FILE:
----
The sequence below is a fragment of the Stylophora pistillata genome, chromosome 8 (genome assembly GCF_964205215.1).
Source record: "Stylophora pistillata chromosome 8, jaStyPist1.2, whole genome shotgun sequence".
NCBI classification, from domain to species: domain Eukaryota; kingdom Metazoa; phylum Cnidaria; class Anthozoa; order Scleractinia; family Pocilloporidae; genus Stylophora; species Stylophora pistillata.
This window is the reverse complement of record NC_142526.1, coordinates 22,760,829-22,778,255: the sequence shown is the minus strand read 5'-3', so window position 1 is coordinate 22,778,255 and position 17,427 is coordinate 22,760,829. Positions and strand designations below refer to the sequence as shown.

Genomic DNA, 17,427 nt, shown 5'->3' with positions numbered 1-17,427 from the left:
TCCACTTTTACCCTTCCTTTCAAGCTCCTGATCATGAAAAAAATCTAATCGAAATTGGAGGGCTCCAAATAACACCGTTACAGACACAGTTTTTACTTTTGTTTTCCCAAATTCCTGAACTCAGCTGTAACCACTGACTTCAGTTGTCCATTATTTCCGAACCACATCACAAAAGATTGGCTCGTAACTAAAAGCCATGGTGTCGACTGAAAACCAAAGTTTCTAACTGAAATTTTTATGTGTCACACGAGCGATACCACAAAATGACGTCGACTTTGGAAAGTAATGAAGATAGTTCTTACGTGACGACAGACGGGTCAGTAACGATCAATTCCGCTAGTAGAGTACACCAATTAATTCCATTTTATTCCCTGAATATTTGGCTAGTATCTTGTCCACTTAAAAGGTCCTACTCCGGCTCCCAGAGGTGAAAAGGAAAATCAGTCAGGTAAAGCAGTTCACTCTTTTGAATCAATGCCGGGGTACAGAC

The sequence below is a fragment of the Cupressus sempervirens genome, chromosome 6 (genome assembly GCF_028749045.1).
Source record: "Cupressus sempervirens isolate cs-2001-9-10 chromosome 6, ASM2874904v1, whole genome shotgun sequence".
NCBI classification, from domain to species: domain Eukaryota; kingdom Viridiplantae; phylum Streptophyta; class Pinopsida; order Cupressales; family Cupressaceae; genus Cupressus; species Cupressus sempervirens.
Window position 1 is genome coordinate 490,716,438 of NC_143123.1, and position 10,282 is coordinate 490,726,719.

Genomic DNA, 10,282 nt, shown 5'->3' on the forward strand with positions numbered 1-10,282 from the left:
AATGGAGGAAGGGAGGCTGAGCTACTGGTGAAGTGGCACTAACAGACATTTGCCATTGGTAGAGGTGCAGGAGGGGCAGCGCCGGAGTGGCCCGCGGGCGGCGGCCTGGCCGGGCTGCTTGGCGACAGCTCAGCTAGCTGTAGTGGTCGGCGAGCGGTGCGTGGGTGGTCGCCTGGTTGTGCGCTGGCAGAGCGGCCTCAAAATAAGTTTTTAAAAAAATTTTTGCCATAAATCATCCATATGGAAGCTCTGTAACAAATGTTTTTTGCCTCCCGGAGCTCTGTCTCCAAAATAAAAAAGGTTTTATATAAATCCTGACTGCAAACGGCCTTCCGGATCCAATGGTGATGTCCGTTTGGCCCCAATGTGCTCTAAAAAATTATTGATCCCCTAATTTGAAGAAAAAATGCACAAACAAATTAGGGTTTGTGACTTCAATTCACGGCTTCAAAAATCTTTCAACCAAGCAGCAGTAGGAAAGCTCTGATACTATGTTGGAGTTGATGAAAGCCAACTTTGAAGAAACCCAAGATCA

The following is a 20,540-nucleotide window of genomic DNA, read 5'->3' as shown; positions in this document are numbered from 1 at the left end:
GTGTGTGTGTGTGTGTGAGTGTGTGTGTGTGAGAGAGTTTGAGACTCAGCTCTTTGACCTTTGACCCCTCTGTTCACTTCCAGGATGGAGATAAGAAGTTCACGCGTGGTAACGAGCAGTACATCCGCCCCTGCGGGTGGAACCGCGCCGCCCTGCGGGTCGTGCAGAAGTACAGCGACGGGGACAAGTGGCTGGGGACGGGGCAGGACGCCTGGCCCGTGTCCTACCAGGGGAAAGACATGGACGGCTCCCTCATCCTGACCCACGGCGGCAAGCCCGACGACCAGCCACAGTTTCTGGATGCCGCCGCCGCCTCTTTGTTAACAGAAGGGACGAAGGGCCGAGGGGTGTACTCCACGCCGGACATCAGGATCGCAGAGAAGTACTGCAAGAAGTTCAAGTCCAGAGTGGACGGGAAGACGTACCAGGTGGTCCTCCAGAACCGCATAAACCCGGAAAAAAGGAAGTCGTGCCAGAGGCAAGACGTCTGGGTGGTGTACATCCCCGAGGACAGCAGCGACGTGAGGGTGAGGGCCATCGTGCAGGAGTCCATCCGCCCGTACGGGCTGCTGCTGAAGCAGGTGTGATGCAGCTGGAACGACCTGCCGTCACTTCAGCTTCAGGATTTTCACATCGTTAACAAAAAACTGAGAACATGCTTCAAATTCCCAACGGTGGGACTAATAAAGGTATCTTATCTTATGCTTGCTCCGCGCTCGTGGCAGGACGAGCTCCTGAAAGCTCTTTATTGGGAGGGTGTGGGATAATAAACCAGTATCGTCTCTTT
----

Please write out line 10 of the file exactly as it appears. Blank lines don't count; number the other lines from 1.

Window position 1 is genome coordinate 490,716,438 of NC_143123.1, and position 10,282 is coordinate 490,726,719.